By Cres Vellucci
Vanguard Sacramento Bureau Chief
SACRAMENTO, CA – The Sacramento County Sheriff’s Dept. decision to release several hundred incarcerated from its two jails last week because of the recent COVID-19 outbreak here and around the U.S. was, in effect, too little and too late, according to Decarcerate Sacramento.
The jail critics Tuesday demanded the roughly 3,200 jail population be cut by half, not by a mere five percent, as promised by the sheriff.
And Decarcerate Sacramento wants the “urgent release for those most medically vulnerable, and robust re-entry services that do not involve law enforcement,” according to a press statement.
“They should act swiftly, as if lives depended on it—because they do. Sacramento County and the Board of Supervisors…do not have to wait for their new Public Safety and Justice Executive to be hired to advocate for and facilitate releases and invest urgently in prevention,” said Liz Blum with Decarcerate Sacramento.
Never willing to release incarcerated from the Sacramento County Jails, the Sacramento County Sheriff’s Dept. last week admitted in a news conference that the latest COVID-19 outbreak was forcing them to release about 200 people, whether the sheriff likes it or not.
As Omicron cases spike locally, statewide and nationally, the jails said they need the space to quarantine the infected, something they were not willing to do when COVID-19 broke out, despite a spate of legal actions by public defenders and outrage by the justice reform community.
Decarcerate Sacramento and other community social justice groups said they “applaud” the 203 prisoners released, but they charge that it is “insufficient, given that public health experts have recommended 50 percent reductions since March 2020.
“It points to a systemic failure by several county actors,” said Mack Wilson with Decarcerate Sacramento, adding, “The response from Sheriff Jones, county courts, and Correctional Health has been grossly inadequate every step of the way and has led to immeasurable physical and mental harm and preventable deaths.”
Wilson noted that the “District Attorney’s Office and Sacramento Police Department have also played an active role by willingly filling up the jails, prioritizing tough-on-crime politics over public health.”
In 2020 and 2021, the Vanguard was informed by the incarcerated that most jailers and incarcerated were not provided masks—with some of those jailed using pieces of clothing, including socks, as makeshift defenses from the more virulent Delta strain.
This is an ongoing problem pointed out by jail critics.
“In 2020 during another outbreak, over 30 percent of the jail population was released after actions taken by the Public Defender’s Office and persistent public outcry. There was no evidence of impact on crime rates. But now, the jails are dangerously overcrowded, beyond their pre-COVID levels,” said Decarcerate Sacramento.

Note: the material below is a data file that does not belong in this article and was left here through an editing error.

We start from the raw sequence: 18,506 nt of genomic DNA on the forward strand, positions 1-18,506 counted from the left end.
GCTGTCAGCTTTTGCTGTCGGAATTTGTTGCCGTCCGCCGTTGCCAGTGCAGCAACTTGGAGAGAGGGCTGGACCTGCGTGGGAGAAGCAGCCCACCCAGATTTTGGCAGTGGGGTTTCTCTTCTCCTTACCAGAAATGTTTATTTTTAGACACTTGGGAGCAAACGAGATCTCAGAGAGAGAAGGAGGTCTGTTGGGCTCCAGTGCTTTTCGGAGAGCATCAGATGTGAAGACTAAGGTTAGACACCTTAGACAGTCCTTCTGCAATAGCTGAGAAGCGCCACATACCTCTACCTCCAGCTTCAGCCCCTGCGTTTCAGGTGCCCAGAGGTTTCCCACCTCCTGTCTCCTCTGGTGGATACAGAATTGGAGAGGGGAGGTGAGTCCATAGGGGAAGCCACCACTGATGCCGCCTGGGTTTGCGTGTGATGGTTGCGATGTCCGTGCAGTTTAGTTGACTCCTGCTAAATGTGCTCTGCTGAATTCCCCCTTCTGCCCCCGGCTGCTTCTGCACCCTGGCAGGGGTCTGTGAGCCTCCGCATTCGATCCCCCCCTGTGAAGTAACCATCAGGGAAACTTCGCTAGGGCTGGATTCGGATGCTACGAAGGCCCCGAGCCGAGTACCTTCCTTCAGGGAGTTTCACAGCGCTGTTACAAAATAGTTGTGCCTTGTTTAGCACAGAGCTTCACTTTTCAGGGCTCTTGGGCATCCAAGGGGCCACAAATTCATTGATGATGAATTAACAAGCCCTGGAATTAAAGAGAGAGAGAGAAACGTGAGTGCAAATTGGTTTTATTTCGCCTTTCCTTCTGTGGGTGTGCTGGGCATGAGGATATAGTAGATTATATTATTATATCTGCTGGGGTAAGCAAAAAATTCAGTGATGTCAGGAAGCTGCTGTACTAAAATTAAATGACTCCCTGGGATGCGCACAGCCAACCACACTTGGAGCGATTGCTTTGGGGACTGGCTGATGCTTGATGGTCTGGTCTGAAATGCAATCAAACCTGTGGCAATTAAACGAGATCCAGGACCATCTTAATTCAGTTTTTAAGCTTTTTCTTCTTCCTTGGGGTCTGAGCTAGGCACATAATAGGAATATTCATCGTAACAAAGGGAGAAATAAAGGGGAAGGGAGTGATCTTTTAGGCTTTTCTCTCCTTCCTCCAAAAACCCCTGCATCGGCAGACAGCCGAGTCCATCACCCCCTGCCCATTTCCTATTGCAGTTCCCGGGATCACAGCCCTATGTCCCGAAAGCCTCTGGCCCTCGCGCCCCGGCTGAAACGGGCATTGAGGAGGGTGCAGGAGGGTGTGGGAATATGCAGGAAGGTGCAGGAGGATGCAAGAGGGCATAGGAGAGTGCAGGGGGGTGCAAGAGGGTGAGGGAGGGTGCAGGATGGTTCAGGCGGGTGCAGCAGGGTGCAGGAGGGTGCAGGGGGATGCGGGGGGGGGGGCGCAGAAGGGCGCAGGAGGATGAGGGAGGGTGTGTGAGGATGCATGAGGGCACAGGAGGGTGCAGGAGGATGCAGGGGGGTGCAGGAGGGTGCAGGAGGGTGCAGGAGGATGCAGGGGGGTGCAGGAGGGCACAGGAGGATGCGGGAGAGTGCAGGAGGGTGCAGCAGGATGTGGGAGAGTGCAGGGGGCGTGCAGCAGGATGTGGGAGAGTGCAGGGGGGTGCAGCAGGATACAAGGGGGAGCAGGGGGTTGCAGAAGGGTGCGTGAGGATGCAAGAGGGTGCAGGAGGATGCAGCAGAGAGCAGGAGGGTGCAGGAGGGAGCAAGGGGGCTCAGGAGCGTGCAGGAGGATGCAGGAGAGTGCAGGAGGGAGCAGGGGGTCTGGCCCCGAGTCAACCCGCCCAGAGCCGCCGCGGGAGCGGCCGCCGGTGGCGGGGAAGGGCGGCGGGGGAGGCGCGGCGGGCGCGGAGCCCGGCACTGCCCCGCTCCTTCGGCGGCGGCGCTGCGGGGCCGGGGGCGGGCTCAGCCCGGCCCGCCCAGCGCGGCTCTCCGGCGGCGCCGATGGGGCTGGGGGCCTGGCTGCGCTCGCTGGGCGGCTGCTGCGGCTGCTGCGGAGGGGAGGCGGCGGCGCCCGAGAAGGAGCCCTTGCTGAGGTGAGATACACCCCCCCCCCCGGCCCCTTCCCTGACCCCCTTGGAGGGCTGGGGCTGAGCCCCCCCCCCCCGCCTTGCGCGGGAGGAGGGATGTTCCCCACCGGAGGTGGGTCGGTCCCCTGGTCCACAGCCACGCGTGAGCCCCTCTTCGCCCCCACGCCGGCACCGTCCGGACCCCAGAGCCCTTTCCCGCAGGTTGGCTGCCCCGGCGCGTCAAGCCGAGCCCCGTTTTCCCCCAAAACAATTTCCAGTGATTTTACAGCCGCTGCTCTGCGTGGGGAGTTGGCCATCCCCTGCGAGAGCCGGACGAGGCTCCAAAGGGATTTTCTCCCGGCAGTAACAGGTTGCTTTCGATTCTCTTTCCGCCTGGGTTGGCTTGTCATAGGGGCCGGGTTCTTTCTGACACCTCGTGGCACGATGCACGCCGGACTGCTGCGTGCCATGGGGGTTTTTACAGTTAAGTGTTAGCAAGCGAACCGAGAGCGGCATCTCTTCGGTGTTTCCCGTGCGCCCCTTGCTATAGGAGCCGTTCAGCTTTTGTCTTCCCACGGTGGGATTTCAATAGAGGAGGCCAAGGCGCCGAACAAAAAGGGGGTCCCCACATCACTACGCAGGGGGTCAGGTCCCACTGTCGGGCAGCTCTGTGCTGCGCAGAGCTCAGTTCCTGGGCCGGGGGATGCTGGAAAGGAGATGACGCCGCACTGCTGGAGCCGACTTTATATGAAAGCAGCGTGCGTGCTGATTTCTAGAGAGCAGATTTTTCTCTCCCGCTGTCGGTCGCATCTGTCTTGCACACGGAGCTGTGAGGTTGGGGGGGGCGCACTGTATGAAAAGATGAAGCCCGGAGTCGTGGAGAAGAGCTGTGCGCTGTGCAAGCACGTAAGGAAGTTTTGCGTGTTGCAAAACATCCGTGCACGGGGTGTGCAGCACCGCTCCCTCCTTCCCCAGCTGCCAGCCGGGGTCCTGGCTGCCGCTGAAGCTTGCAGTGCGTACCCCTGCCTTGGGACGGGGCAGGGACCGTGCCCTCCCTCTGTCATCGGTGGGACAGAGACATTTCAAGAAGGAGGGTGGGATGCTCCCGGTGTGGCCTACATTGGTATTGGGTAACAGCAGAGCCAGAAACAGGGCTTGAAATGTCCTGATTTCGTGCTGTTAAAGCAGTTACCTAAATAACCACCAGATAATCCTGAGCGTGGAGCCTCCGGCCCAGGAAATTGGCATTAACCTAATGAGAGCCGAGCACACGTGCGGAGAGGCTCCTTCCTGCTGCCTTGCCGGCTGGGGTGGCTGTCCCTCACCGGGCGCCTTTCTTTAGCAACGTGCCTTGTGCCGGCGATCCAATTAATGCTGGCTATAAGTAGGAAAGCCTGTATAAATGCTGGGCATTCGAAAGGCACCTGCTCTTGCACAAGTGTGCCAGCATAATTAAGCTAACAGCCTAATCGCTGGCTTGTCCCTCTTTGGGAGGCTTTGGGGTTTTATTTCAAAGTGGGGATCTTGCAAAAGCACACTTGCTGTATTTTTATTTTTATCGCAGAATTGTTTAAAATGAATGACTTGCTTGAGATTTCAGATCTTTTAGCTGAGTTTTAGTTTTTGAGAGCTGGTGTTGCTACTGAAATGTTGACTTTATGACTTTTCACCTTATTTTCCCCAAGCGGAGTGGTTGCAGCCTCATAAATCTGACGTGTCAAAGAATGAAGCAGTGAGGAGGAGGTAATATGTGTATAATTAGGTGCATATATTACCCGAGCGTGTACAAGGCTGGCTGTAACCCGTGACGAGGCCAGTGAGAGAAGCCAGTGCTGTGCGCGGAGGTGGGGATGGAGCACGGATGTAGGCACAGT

“We will continue to see outbreaks in the jails and in Sacramento County more broadly until system actors take action guided by public health,” said Christina Bourne, MD, MPH. “At least 50 percent of the jail population should be home with their families.”
Bourne said the most recent sheriff’s data shows nearly 80 percent of Sacramento’s jail population is pretrial.
Decarcerate Sacramento charged Tuesday, “People incarcerated in Sacramento County jails continue to be denied access to soap, toilet paper, and disinfectant. When incarcerated people test positive, they are often put in ‘quarantine,’ with little to no medical attention.
“It is absolutely shameful that the Sheriff’s priority with these releases is the bare minimum, just enough to create space to put sick people into solitary confinement—punishment for getting sick,” said Jael Barnes with Decarcerate Sacramento.
A jailed individual told Decarcerate Sacramento they’ve been waiting on a trial for three years—a not uncommon refrain from the incarcerated in county jail facilities throughout the state as superior courts have partially, and sometimes completely, shut down because of COVID-19.
“There really have been no changes inside here in regards to the pandemic. There has been no urgency on behalf of the sheriffs or courts to get people’s cases settled. And there are still 75-80 people in a dorm, so there is no way to social distance in here, let’s be real about that,” argued the incarcerated.
They added, “I have been in dorms where they have put positive people with the rest of us and what are we supposed to do? It’s a joke and it’s really sad. People in here feel like they have been sentenced to die.”
The jails in Sacramento late last week reported cases had increased more than four times in about a week with about 156 incarcerated cases Thursday between the downtown jail and Rio Consumnes Correctional Center—nearly twice as many downtown than at the Elk Grove facility. The new outbreak is hitting not just incarcerated but also jail workers, the county admitted.